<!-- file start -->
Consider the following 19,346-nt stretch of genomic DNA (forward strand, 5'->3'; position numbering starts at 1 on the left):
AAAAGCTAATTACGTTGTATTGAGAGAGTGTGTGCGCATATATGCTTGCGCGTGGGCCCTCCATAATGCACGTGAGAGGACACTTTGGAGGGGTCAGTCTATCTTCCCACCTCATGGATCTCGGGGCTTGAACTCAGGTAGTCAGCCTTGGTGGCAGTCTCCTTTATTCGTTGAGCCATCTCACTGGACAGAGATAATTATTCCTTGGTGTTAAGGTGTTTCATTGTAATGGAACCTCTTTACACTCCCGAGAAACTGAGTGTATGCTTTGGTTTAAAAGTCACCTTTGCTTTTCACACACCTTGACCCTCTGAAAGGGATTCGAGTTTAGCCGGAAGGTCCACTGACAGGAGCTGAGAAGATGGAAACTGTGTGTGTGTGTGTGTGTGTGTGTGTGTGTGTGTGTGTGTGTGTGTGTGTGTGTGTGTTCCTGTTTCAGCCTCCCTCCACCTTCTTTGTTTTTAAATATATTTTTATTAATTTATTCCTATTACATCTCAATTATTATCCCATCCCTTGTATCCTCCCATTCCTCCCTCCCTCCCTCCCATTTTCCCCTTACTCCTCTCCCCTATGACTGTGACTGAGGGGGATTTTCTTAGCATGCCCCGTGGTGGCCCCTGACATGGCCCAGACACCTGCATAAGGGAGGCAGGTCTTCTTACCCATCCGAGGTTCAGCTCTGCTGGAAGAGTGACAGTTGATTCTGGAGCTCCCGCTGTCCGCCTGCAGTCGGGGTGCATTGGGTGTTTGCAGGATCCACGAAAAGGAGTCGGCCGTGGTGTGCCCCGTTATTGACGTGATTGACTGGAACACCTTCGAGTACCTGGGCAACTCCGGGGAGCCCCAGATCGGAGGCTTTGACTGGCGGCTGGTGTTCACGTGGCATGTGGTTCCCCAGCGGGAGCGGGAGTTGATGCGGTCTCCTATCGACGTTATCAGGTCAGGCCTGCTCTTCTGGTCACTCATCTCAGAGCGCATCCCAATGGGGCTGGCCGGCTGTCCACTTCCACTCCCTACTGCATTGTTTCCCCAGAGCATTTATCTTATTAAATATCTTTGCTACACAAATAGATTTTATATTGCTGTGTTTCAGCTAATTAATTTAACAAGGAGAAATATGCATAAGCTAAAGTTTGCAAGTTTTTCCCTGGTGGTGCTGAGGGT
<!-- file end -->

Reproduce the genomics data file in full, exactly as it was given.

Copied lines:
Consider the following 19,346-nt stretch of genomic DNA (forward strand, 5'->3'; position numbering starts at 1 on the left):
AAAAGCTAATTACGTTGTATTGAGAGAGTGTGTGCGCATATATGCTTGCGCGTGGGCCCTCCATAATGCACGTGAGAGGACACTTTGGAGGGGTCAGTCTATCTTCCCACCTCATGGATCTCGGGGCTTGAACTCAGGTAGTCAGCCTTGGTGGCAGTCTCCTTTATTCGTTGAGCCATCTCACTGGACAGAGATAATTATTCCTTGGTGTTAAGGTGTTTCATTGTAATGGAACCTCTTTACACTCCCGAGAAACTGAGTGTATGCTTTGGTTTAAAAGTCACCTTTGCTTTTCACACACCTTGACCCTCTGAAAGGGATTCGAGTTTAGCCGGAAGGTCCACTGACAGGAGCTGAGAAGATGGAAACTGTGTGTGTGTGTGTGTGTGTGTGTGTGTGTGTGTGTGTGTGTGTGTGTGTGTGTGTGTTCCTGTTTCAGCCTCCCTCCACCTTCTTTGTTTTTAAATATATTTTTATTAATTTATTCCTATTACATCTCAATTATTATCCCATCCCTTGTATCCTCCCATTCCTCCCTCCCTCCCTCCCATTTTCCCCTTACTCCTCTCCCCTATGACTGTGACTGAGGGGGATTTTCTTAGCATGCCCCGTGGTGGCCCCTGACATGGCCCAGACACCTGCATAAGGGAGGCAGGTCTTCTTACCCATCCGAGGTTCAGCTCTGCTGGAAGAGTGACAGTTGATTCTGGAGCTCCCGCTGTCCGCCTGCAGTCGGGGTGCATTGGGTGTTTGCAGGATCCACGAAAAGGAGTCGGCCGTGGTGTGCCCCGTTATTGACGTGATTGACTGGAACACCTTCGAGTACCTGGGCAACTCCGGGGAGCCCCAGATCGGAGGCTTTGACTGGCGGCTGGTGTTCACGTGGCATGTGGTTCCCCAGCGGGAGCGGGAGTTGATGCGGTCTCCTATCGACGTTATCAGGTCAGGCCTGCTCTTCTGGTCACTCATCTCAGAGCGCATCCCAATGGGGCTGGCCGGCTGTCCACTTCCACTCCCTACTGCATTGTTTCCCCAGAGCATTTATCTTATTAAATATCTTTGCTACACAAATAGATTTTATATTGCTGTGTTTCAGCTAATTAATTTAACAAGGAGAAATATGCATAAGCTAAAGTTTGCAAGTTTTTCCCTGGTGGTGCTGAGGGT